Other concentrations commonly used include:
- Half-normal saline (0.45% NaCl), often with "D5" (5% dextrose), contains 77 mEq/L of Na and Cl and 50 g/L dextrose.
- Quarter-normal saline (0.22% NaCl) has 39 mEq/L of Na and Cl and almost always contains 5% dextrose for osmolality reasons. It can be used alone in Neonatal Intensive Care Units.
- Hypertonic saline may be used in perioperative fluid management protocols to reduce excessive intravenous fluid infusions and lessen pulmonary complications. Hypertonic saline is used in treating hyponatremia and cerebral edema Rapid correction of hyponatremia via hypertonic saline, or via any saline infusion > 40 mmol/L (Na+ having a valence of 1, 40 mmol/L = 40 mEq/L) greatly increases risk of central pontine myelinolysis (CPM), and so requires constant monitoring of the person's response. Water privation combined with diuretic block does not produce as much risk of CPM as saline administration does; however, it does not correct hyponatremia as rapidly as administration of hypertonic saline does. Due to hypertonicity, administration may result in phlebitis and tissue necrosis. As such, concentrations greater than 3% NaCl should normally be administered via a central venous catheter, also known as a 'central line'. Such hypertonic saline is normally available in two strengths, the former of which is more commonly administered:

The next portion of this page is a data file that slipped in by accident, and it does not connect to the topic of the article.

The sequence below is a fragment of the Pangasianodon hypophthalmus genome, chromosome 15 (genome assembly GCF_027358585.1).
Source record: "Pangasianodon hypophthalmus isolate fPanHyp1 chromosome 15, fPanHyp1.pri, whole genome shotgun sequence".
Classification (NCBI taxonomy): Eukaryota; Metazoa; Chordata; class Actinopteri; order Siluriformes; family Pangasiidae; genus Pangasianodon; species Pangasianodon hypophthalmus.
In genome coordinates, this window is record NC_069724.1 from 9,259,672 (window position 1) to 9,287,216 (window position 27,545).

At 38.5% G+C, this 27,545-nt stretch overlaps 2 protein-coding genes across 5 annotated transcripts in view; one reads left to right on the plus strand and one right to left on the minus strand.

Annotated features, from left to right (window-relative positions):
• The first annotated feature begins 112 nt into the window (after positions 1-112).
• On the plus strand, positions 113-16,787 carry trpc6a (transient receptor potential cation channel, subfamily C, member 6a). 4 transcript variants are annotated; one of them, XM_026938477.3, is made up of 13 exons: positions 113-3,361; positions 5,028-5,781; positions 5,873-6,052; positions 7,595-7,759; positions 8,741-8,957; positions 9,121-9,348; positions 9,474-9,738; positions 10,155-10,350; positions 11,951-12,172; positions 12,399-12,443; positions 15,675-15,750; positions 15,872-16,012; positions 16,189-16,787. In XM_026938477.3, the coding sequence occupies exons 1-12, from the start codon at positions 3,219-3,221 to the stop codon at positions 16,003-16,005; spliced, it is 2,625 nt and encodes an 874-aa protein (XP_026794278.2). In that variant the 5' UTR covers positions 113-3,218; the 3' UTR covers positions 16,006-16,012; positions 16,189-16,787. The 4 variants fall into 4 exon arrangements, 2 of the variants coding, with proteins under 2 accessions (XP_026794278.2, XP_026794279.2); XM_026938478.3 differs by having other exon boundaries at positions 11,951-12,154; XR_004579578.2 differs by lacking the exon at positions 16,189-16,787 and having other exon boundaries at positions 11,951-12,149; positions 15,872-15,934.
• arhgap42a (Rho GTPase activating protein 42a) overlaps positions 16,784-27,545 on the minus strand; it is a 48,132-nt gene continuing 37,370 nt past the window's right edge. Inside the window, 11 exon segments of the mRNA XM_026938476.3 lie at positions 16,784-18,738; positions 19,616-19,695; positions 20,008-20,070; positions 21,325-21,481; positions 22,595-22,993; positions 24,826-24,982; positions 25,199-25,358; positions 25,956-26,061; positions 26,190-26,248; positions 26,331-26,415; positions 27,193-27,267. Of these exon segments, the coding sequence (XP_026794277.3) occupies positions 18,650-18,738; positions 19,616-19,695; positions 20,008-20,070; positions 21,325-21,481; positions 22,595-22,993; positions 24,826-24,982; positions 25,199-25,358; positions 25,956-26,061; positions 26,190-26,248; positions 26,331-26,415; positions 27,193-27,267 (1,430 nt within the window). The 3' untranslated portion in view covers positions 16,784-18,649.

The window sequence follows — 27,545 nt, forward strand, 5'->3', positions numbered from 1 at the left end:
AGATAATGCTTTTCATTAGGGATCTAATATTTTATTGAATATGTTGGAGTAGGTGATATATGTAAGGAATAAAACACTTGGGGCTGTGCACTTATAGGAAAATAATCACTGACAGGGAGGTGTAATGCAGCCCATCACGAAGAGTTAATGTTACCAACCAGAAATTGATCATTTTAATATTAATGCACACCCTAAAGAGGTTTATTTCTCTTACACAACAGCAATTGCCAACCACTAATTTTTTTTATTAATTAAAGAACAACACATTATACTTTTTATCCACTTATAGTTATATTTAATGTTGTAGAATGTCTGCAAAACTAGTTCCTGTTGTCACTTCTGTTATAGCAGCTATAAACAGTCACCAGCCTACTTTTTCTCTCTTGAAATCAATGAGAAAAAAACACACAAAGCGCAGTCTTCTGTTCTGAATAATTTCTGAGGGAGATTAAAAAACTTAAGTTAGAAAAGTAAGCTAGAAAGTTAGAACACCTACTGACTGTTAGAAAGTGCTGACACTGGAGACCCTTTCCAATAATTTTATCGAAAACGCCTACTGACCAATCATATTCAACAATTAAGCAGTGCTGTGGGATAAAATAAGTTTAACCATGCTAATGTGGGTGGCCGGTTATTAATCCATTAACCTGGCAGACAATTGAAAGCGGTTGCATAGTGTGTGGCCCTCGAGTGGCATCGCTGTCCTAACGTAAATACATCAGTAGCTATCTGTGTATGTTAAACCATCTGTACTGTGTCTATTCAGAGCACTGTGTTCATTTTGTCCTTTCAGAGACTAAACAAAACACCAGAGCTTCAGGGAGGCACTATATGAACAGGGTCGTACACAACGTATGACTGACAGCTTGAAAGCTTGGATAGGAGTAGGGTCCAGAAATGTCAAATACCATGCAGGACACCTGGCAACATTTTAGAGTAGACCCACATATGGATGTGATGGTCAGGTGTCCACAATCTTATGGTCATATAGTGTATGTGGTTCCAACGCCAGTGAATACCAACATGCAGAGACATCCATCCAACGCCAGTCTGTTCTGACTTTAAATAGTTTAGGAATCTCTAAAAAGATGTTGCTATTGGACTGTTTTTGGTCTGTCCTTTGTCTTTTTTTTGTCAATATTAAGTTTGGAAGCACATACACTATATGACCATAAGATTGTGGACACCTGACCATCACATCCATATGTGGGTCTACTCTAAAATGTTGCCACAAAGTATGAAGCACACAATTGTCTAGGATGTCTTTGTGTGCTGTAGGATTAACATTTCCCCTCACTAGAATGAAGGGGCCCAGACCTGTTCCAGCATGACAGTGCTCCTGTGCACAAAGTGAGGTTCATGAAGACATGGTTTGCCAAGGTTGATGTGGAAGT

- 3% NaCl has 513 mEq/L of Na and Cl.
- 5% NaCl has 856 mEq/L of Na and Cl.
- NaCl solutions that are less commonly used are 7% (1200 mEq/L) and 23.4% (approx 4000 mEq/L), both of which are used (also via central line), often in conjunction with supplementary diuretics, in the treatment of traumatic brain injury.
- Dextrose (glucose) 4% in 0.18% saline is used sometimes for maintenance replacement.
Solutions with added ingredients
In medicine, common types of salines include:
- Lactated Ringer's solution
- Acetated Ringer's solution
- Intravenous sugar solutions
- 5% dextrose in normal saline (D5NS)
- 10% dextrose in normal saline (D10NS)
- 5% dextrose in half-normal saline (D5HNS)
- 10% dextrose in half-normal saline (D10HNS)
And in cell biology, in addition to the above the following are used:
- Phosphate buffered saline (PBS) (recipes from Dulbecco = D-PBS, Galfre, Kuchler, Ausubel etc.)